Trying to make some sense of it all

I’m still trying to get to grips with the course of events in the UK recently. Since the Brexit referendum, of course, but increasingly over the past few days. I’m getting a bit tired of the Facebook echo-chamber and so given that I have a blog I figured I’d take a momentary break from talking about tech to think through these issues. But here’s a tweet to give some Tech Business angle to this post.

OK with that out of the way let’s get on with things.

The Conservatives apparently want to shame British firms into hiring more British workers by making them publish how many non-British workers they employ. And most Brits apparently support that position.

Similarly, they, apparently all of a sudden, want schools to list how many foreign-born students they each have. And there are also the reports about the Foreign Office not wanting to use foreigners in some advisory work to do with leaving the EU.

Meanwhile, the de facto opposition party (UKIP) has experienced thuggish behaviour and somehow this is considered acceptable by the UK electorate. And in a surprising twist, a UKIP representative has spoken out against these Conservative ideas.

I’m a member of the liberal, cosmopolitan elite. In the referendum I supported Remain. My sympathies were to Leave based on the mess that the EU has made of Greece. But the absence of any realistic vision for how Leave could work meant that, for me, the whole thing was flawed. I suspect that most (all?) other voters also have their own reasons that defy stereotyping. I certainly didn’t enjoy the Remain scare-mongering. For what it’s worth I also have a healthy scepticism of experts – they crop up all over the place and I’m not always convinced of their insight. However I do have to admit that some of the worst scare-mongering (I seem to remember £1 being predicted to fall as far as $1.28) has now come true so I do wonder what else will be coming over the horizon.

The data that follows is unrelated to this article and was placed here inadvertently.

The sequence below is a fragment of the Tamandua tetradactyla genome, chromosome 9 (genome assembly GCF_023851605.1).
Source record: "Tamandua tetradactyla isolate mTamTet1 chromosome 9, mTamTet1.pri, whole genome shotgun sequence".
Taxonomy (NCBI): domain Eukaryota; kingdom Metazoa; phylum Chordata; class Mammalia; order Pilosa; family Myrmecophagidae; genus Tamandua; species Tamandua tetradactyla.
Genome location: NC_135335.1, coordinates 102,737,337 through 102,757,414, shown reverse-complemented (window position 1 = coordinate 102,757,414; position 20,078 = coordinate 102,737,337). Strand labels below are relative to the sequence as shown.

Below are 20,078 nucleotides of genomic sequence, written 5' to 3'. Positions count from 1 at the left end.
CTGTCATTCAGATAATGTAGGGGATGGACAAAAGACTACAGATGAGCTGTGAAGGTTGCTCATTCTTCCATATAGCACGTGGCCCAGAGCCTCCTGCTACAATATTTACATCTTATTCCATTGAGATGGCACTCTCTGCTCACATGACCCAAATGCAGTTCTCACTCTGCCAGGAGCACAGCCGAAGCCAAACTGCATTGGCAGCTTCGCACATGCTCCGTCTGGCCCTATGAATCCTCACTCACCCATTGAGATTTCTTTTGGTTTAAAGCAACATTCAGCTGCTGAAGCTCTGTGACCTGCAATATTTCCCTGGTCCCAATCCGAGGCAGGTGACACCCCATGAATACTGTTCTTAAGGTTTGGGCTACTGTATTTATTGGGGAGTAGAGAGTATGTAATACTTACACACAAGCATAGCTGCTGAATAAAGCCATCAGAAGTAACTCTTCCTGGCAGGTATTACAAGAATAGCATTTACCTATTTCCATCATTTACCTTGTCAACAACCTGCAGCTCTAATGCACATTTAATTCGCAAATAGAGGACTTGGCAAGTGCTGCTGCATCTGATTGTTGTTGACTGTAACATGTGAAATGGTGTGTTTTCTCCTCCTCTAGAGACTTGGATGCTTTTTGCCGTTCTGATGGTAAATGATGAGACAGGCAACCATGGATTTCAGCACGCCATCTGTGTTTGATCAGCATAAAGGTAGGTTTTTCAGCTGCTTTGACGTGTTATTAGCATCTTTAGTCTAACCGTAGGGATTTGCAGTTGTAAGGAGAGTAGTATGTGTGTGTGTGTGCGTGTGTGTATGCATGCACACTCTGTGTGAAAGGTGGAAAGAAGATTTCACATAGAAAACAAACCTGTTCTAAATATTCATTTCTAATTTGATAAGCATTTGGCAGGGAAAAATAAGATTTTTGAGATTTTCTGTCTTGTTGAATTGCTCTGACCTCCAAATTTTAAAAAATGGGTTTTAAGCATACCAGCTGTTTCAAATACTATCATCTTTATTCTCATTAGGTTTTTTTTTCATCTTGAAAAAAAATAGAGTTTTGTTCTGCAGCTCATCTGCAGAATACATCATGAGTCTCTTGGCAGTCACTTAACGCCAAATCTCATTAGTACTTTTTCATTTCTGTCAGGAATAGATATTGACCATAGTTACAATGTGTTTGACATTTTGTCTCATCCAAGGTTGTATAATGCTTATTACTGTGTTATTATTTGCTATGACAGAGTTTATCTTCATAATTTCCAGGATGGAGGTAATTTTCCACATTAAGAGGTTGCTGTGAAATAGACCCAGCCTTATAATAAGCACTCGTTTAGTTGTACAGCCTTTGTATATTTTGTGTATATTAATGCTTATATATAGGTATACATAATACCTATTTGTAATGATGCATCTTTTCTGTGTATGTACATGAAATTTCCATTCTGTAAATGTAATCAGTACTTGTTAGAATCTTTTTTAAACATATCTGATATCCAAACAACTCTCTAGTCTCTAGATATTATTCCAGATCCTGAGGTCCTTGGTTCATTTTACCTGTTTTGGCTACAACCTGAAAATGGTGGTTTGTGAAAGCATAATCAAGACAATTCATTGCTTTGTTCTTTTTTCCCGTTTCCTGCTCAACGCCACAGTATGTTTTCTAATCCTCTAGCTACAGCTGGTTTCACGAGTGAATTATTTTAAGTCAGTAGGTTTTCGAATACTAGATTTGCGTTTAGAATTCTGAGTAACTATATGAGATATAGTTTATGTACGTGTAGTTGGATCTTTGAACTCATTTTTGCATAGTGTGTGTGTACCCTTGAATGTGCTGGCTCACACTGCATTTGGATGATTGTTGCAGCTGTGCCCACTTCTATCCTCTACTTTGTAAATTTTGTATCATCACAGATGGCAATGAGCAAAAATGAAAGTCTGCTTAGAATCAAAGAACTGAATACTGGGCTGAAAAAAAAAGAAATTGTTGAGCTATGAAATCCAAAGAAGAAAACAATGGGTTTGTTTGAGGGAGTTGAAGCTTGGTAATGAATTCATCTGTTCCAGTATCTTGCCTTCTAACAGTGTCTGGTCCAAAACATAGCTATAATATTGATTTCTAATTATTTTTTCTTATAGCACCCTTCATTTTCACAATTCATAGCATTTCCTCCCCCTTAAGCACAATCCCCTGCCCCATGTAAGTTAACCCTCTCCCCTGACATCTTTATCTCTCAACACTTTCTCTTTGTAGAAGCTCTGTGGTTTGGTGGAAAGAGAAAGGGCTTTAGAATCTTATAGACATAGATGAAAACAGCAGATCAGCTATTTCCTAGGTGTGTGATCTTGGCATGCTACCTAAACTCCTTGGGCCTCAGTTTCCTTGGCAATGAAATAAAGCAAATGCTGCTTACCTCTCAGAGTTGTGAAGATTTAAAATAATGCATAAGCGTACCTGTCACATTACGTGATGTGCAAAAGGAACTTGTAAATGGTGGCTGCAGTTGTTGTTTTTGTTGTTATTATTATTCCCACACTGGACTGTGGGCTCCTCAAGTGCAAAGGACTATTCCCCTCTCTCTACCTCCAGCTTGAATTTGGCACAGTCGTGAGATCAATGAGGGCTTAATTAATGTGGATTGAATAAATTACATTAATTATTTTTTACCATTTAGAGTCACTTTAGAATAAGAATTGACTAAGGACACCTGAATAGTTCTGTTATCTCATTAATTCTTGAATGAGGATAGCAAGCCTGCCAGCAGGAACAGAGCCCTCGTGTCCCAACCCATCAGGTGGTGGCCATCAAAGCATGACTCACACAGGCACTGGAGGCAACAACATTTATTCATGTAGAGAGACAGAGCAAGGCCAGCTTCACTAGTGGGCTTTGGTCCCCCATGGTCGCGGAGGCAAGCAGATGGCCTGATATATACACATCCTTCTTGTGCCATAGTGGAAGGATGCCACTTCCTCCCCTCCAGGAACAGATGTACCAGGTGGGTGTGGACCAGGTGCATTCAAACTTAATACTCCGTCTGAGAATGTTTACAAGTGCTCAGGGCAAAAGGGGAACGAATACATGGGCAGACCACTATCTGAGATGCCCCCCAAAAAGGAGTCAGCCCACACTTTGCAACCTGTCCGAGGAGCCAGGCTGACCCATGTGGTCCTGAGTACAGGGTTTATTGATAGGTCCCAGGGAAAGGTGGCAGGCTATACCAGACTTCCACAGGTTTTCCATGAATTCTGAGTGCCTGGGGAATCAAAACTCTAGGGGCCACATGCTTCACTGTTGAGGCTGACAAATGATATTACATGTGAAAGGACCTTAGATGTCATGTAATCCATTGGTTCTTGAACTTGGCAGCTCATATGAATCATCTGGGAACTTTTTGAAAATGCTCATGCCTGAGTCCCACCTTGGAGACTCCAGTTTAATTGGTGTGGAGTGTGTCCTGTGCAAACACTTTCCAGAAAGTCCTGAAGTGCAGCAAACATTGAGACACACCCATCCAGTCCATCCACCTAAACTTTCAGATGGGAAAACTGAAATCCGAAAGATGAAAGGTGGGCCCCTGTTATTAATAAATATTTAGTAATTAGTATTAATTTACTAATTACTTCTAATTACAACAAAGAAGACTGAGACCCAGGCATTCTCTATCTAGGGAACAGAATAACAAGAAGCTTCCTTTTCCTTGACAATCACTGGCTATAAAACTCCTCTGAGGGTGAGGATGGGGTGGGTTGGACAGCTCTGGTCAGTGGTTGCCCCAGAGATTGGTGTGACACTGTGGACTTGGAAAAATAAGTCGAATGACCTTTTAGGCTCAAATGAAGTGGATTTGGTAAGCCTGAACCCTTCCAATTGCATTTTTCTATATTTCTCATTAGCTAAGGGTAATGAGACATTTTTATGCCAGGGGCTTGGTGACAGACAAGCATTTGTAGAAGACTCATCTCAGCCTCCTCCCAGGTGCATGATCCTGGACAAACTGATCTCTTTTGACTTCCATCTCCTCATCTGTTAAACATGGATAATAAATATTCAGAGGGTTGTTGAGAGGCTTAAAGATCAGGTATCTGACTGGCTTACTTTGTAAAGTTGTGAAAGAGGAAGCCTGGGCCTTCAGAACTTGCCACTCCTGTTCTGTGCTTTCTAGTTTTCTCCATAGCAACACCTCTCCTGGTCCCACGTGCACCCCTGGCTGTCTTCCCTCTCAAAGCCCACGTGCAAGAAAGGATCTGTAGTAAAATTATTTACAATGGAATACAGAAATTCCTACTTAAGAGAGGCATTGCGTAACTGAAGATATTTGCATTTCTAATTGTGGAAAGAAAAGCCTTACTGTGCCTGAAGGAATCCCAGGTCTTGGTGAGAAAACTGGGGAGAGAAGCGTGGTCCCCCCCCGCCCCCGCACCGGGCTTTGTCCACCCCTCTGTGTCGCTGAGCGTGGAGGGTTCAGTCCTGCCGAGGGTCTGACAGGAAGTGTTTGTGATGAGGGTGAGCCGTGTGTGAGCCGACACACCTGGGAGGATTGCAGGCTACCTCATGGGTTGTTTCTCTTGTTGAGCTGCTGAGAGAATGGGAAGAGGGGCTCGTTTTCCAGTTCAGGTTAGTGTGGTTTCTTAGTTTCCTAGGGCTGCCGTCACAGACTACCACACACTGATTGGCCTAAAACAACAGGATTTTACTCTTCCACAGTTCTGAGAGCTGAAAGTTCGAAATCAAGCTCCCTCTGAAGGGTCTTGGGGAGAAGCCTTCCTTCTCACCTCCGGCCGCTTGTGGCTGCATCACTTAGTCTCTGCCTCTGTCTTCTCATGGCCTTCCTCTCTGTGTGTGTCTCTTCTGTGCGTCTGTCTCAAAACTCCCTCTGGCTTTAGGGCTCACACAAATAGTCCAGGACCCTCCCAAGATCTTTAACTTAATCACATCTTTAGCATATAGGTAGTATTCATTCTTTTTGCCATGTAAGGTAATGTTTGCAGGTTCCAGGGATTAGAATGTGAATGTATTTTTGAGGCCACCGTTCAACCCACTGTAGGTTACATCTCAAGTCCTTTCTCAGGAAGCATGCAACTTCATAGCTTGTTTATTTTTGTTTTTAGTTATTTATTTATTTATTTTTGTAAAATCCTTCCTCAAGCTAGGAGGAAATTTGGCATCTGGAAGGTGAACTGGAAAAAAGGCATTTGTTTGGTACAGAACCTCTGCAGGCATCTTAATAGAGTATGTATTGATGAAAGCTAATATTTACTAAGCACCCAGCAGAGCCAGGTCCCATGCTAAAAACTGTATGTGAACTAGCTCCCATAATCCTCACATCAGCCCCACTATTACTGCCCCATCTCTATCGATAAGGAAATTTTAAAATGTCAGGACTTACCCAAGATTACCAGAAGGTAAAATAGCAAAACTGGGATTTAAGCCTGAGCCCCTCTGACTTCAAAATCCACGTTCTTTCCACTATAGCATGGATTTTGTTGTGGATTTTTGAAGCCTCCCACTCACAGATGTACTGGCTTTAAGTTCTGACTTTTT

Anyway, back to the plot. The public was asked a question and in a close result the public answered it. Brexit was about leaving the EU. I hope that however Brexit gets implemented it is not a simple Tyranny of the 51%. But that’s not what worries me most. What worries me most is that, based on the noises that we are hearing, Brexit is increasingly becoming about xenophobia, not about the EU.

Since the referendum result racist incidents have increased. Over the past week we’ve seen these latest nationality-related proposals. Obviously I’ve never met any of these people and don’t know what their motives are, to what degree they believe what they are reported as saying, to what degree they are grandstanding or just doing their job or whatever. But something is very concerning indeed about the content of this debate.

Let’s come back to the Name And Shame Businesses Who Employ Foreigners idea. The Party may now be back-pedalling on it but remember that, firstly, it was seriously considered, and secondly, the reality is that apparently most UK people support it. I do expect it to come back in another guise sooner or later (consider the example about profiling non-Brits in British schools). So let’s imagine that, in order to try to improve standards of living, British companies are somehow encouraged to hire native Brits rather than foreigners. It’s easy to see where this will end: They will hire based on nationality rather than ability; so they will perform less well; standards of living won’t increase as expected; immigrants will get scapegoated even more; and the cycle will repeat itself.